possessory estate

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A possessory estate, also called a present possessory estate, is a type of property ownership where the holder has the present or current right to possess the real property. Real property refers to land and all things attached to the land, such as buildings and underground resources. 

The present right to hold a real property contrasts with the future rights to hold a real property. A future rights holder possesses the right to the real property after the present rights holder ceases to hold control over the property. See also: future estates

There are two categories of present possessory interests: freehold estates and non-freehold estates.

  • When the tenant holds the current right to the estate, it is a freehold estate.
  • On the other hand, if the tenant does not own the current right to the estate, then it is a non-freehold estate.
    • An example of non-freehold estates are rents and leases.

There are three types of freehold estates; a life estate, fee tail, and fee simple

Life Estate

A life estate grants the holder use of the estate for the duration of a life, often that of the tenant. After that life ends, then the right to the land will transfer to the future estate holder, either by a reversion or a remainder

The main example of words that grant a life estate is “to A for life.” Then, A will hold the life estate for the rest of A’s life. If there is no specification of who will receive the estate after A’s life, then the estate will return to the original grantor by default. The default rule here is a reversion, which happens when the original grantor of property takes back the life estate after the lifetime of the life estate holder. 

Another example of a life estate is “to A for life, then to B.” Here, B gets the estate after the termination of A’s life. B here holds a future interest in land prior to A’s death. After A’s death, a remainder happens because a third party takes over the land after the life estate holder’s death. Finally, there is a life estate where the lifetime of a third party is the measurement of the duration of the possessory interest. For example, the grant could state, “to A for the lifetime of B.” Here, the measuring life of the estate is a complete third party independent of the grantor and the present possessory estate holder. Such a situation is a life estate pur autre vie (meaning “the life of another” in French).

Fee Tail 

The fee tail estate ensures that land stays within a bloodline. A fee tail estate grants the holder the land for life but limits the holder from selling or giving away the right to land to another. Instead, the next lineal descendant of the fee tail holder automatically inherits the right to the land after their death. Almost all jurisdictions ban the fee tail since it is an outdated form of a freehold estate.

Fee Simple

A fee simple estate grants a complete right over land and is the most general form of a property right. There is the fee simple absolute and the fee simple defeasible. 

  • A fee simple absolute is an unlimited and unconditional right to land.
    • The right cannot be revoked or transferred by others.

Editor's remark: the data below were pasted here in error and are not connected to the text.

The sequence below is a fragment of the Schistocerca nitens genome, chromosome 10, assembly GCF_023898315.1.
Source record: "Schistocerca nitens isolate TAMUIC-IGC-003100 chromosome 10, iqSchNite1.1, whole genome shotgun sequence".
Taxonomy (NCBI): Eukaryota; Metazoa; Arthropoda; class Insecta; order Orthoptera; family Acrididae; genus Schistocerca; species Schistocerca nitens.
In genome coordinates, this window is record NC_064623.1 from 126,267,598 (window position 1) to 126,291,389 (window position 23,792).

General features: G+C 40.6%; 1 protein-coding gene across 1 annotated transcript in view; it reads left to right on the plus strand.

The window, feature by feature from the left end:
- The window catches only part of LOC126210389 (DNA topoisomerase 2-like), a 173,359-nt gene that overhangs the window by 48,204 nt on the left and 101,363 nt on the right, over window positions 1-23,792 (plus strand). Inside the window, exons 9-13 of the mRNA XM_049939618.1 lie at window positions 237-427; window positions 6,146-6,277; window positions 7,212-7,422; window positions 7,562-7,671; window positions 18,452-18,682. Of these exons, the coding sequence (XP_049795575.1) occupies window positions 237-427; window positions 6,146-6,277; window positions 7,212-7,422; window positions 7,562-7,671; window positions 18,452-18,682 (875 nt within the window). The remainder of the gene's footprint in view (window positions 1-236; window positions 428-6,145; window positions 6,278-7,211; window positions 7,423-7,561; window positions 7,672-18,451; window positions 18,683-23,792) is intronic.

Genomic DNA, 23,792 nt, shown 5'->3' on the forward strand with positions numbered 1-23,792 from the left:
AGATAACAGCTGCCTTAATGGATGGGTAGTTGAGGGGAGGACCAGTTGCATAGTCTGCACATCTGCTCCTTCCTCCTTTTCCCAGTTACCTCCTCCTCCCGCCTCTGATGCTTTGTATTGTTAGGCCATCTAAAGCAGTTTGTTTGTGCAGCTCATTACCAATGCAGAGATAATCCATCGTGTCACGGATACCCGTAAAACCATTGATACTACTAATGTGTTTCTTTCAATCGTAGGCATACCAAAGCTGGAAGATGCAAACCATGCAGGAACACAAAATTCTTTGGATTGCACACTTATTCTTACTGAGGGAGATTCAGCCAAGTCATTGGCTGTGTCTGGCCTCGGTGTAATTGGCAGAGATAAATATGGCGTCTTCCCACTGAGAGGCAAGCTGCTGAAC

• In contrast, a fee simple defeasible is the right to land that can be revoked or transferred.
    • If an event that is the condition of the grant happens, the event may trigger the transfer or revocation of the right to the estate. 

There are three types of fee simple estates: a fee simple determinable, a fee simple subject to condition subsequent, and a fee simple subject to an executory limitation.

Fee Simple Determinable

A fee simple determinable is the automatic termination of the estate holder’s rights when the previously established condition occurs. A main example of fee simple determinable is “to A, as long as the property is used for religious purposes.” A is granted a fee simple determinable, and A will keep the rights to the land as long as A uses the land for religious purposes. However, as soon as A stops using the land for religious purposes, A will lose the right to land, and the land will return to the original grantor. The grantor’s right to repossess the land here is called the possibility of a reverter. The most notable characteristics of a fee simple determinable are the durational language and the automatic transfer of land to the original grantor.

Fee Simple Subject to Condition Subsequent

A fee simple subject to condition subsequent is a fee simple with a condition. If the stated event occurs, the estate holder may or may not lose the right to land. However, unlike the fee simple determinable, the transfer of right is not automatic. The original grantor can elect to take back the land, which is called the right of entry or the right of reentry. If the original grantor does not act upon the transfer after the stated condition is violated, then the land stays with the fee simple subject to the condition subsequent holder.

Fee Simple Subject to an Executory Limitation

A fee simple subject to an executory limitation is similar to a fee simple determinable in that the violated condition automatically transfers the right to land to another. The difference between a fee simple determinable and a fee simple subject to an executory limitation is that the transfer of right is to a third party in the latter case. The third-party receives the estate because they hold the future interest in the land. The transfer of the right of land is called the executory interest. Executory interests are non-vested interests that are subject to the rule against perpetuities.

[Last updated in January of 2024 by the Wex Definitions Team]